I'm curious what is it that you want to convince yourself of by starting this thread. You seem to hold the belief that since the market is random, one's actions as a trader cannot be much better than a few percentage points beyond breakeven -- as if profitable trading was so impossible an endeavor for an individual trader that you'll throw your hands up in surrender and settle for any inkling of "edge" that comes your way. But you don't really believe that an edge as simple as learning/applying basic strategy or card counting would translate into trading, do you? I learned how to play blackjack with a basic count by the time I was 18; I go to casinos perhaps only once every three or four months, yet once I sit down at the table I know exactly what to do each and every hand without second thought. If only trading were so simple. Yes, this is the attitude and confidence a good trader needs to have to succeed when he trades, but the similarity to blackjack is in the application of capital and execution over time of a method, not the process of discovering or obtaining "evidence" for the edge behind it. Even then, an edge as complex as one which continually works in changing markets will not be so black-and-white in its execution as a card game in the casino.

    Quants working for multi-billion dollar funds have the abilities and tools to apply large amounts of capital for a few points beyond a riskless return; traders like us have to be far more ambitious in a certain sense when it comes to finding profitable opportunities. Given the higher relative impact of spread, commission, and occupational expenses for us small fish, I wouldn't settle for any edge in the markets that is comparable to the blackjack table -- I'd throw it out and chalk it up to a coin flip, to be honest. When you find a good setup in the markets, it will hit you in the head like a sledgehammer. Once you enter that trade and watch the rest of the market "catch up", the question of variance kinda goes out the window.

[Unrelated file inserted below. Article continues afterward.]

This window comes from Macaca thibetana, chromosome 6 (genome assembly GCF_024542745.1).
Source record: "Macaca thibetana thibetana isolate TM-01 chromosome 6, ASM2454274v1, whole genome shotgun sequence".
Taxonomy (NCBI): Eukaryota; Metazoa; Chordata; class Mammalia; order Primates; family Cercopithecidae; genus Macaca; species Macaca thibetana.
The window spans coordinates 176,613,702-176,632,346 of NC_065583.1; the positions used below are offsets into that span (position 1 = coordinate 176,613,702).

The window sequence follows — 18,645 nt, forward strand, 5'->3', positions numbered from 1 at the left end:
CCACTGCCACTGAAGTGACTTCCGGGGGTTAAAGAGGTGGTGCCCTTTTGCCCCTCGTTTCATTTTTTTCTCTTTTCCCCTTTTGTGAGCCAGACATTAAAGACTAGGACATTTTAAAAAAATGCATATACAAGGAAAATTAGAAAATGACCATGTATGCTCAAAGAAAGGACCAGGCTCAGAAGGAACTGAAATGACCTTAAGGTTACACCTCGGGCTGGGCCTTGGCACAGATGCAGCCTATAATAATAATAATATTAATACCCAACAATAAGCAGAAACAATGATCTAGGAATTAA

#25     Sep 11, 2005
  6. kut2k2


    Hoo boy! Nothing could be farther from the truth. Read up on the history of EMH and the random-walkers' worship of Louis Bachelier as some economic "demi-god" who preceded Einstein in "explaining" Brownian motion. The fact is, Bachelier's theory of stock prices had buggerall to do with Brownian motion itself except in similarity of form to Einstein's equations, and Bachelier totally blew it by using price instead of log price as the random variate. That's why he didn't get the prestigious academic appointment he coveted (which was in mathematics, not economics, but that doesn't stop the random walkers from claiming him as their own).

    If EMH was based on empirical evidence, it would not have gone into quiet disfavor with those economists who are really trying to understand stock movement, not to mention being out of favor forever with active traders.

    For further details, search "Andrew Lo".
    #26     Sep 11, 2005
  7. What the heck does Brownian motion have to do with market behavior? Belief in Fibonacci mumbo jumbo makes at least as much sense.
    #27     Sep 11, 2005
  8. wabrew


    #28     Sep 11, 2005
  9. kut2k2


    Don't tell me, tell the "efficient market" guys. Although at this late date, it's passed beyond a pet theory to a cult tenet, so don't expect to get very far without a major deprogramming effort. :p
    #29     Sep 11, 2005
  10. Remiraz


    #30     Sep 28, 2005